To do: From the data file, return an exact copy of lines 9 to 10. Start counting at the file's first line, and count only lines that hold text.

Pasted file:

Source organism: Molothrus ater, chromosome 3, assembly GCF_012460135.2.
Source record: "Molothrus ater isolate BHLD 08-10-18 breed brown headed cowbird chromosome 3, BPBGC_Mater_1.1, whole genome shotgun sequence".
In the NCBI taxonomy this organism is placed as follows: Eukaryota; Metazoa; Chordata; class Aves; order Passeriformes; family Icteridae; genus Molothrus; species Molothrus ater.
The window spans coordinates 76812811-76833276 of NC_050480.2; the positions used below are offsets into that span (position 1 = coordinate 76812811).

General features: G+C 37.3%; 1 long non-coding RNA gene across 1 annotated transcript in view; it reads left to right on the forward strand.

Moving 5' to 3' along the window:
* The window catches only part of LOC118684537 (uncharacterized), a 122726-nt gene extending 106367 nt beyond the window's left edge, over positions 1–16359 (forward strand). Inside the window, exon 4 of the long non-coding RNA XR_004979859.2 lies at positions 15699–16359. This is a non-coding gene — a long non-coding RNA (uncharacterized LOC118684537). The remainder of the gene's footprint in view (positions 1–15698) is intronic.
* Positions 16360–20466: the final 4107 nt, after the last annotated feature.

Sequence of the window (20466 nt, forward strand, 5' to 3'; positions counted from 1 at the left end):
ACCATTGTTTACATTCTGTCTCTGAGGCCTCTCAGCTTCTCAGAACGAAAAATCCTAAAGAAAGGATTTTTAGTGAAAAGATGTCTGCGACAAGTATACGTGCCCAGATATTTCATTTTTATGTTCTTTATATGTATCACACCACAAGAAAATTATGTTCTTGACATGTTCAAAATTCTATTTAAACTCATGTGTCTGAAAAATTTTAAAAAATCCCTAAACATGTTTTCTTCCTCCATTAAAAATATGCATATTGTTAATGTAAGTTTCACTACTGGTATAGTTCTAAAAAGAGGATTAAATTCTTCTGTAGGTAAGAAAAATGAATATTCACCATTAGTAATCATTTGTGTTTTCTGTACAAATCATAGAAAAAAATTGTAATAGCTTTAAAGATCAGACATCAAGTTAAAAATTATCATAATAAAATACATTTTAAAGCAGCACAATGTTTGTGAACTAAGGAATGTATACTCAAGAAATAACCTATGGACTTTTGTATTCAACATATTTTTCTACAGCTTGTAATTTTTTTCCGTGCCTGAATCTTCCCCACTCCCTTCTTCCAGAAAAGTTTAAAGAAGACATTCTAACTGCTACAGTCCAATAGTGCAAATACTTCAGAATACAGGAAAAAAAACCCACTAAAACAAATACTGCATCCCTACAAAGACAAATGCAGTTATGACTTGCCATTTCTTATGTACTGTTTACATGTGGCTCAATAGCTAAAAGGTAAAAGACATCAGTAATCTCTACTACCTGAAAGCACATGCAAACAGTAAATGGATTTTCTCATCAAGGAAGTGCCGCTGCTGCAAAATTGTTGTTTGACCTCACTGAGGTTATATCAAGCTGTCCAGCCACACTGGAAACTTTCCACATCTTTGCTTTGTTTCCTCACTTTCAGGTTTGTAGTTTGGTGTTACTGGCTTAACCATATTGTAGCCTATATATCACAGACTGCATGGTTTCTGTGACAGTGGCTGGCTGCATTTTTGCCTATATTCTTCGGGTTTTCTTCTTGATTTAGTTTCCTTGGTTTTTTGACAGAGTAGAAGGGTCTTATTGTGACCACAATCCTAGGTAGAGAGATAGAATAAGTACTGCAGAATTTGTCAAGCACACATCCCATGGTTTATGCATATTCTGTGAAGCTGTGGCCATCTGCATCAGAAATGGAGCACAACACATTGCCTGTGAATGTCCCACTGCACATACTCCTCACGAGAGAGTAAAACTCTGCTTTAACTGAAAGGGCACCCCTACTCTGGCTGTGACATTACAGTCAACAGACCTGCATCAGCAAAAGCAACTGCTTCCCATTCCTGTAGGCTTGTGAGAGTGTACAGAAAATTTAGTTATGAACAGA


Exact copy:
Sequence of the window (20466 nt, forward strand, 5' to 3'; positions counted from 1 at the left end):
ACCATTGTTTACATTCTGTCTCTGAGGCCTCTCAGCTTCTCAGAACGAAAAATCCTAAAGAAAGGATTTTTAGTGAAAAGATGTCTGCGACAAGTATACGTGCCCAGATATTTCATTTTTATGTTCTTTATATGTATCACACCACAAGAAAATTATGTTCTTGACATGTTCAAAATTCTATTTAAACTCATGTGTCTGAAAAATTTTAAAAAATCCCTAAACATGTTTTCTTCCTCCATTAAAAATATGCATATTGTTAATGTAAGTTTCACTACTGGTATAGTTCTAAAAAGAGGATTAAATTCTTCTGTAGGTAAGAAAAATGAATATTCACCATTAGTAATCATTTGTGTTTTCTGTACAAATCATAGAAAAAAATTGTAATAGCTTTAAAGATCAGACATCAAGTTAAAAATTATCATAATAAAATACATTTTAAAGCAGCACAATGTTTGTGAACTAAGGAATGTATACTCAAGAAATAACCTATGGACTTTTGTATTCAACATATTTTTCTACAGCTTGTAATTTTTTTCCGTGCCTGAATCTTCCCCACTCCCTTCTTCCAGAAAAGTTTAAAGAAGACATTCTAACTGCTACAGTCCAATAGTGCAAATACTTCAGAATACAGGAAAAAAAACCCACTAAAACAAATACTGCATCCCTACAAAGACAAATGCAGTTATGACTTGCCATTTCTTATGTACTGTTTACATGTGGCTCAATAGCTAAAAGGTAAAAGACATCAGTAATCTCTACTACCTGAAAGCACATGCAAACAGTAAATGGATTTTCTCATCAAGGAAGTGCCGCTGCTGCAAAATTGTTGTTTGACCTCACTGAGGTTATATCAAGCTGTCCAGCCACACTGGAAACTTTCCACATCTTTGCTTTGTTTCCTCACTTTCAGGTTTGTAGTTTGGTGTTACTGGCTTAACCATATTGTAGCCTATATATCACAGACTGCATGGTTTCTGTGACAGTGGCTGGCTGCATTTTTGCCTATATTCTTCGGGTTTTCTTCTTGATTTAGTTTCCTTGGTTTTTTGACAGAGTAGAAGGGTCTTATTGTGACCACAATCCTAGGTAGAGAGATAGAATAAGTACTGCAGAATTTGTCAAGCACACATCCCATGGTTTATGCATATTCTGTGAAGCTGTGGCCATCTGCATCAGAAATGGAGCACAACACATTGCCTGTGAATGTCCCACTGCACATACTCCTCACGAGAGAGTAAAACTCTGCTTTAACTGAAAGGGCACCCCTACTCTGGCTGTGACATTACAGTCAACAGACCTGCATCAGCAAAAGCAACTGCTTCCCATTCCTGTAGGCTTGTGAGAGTGTACAGAAAATTTAGTTATGAACAGA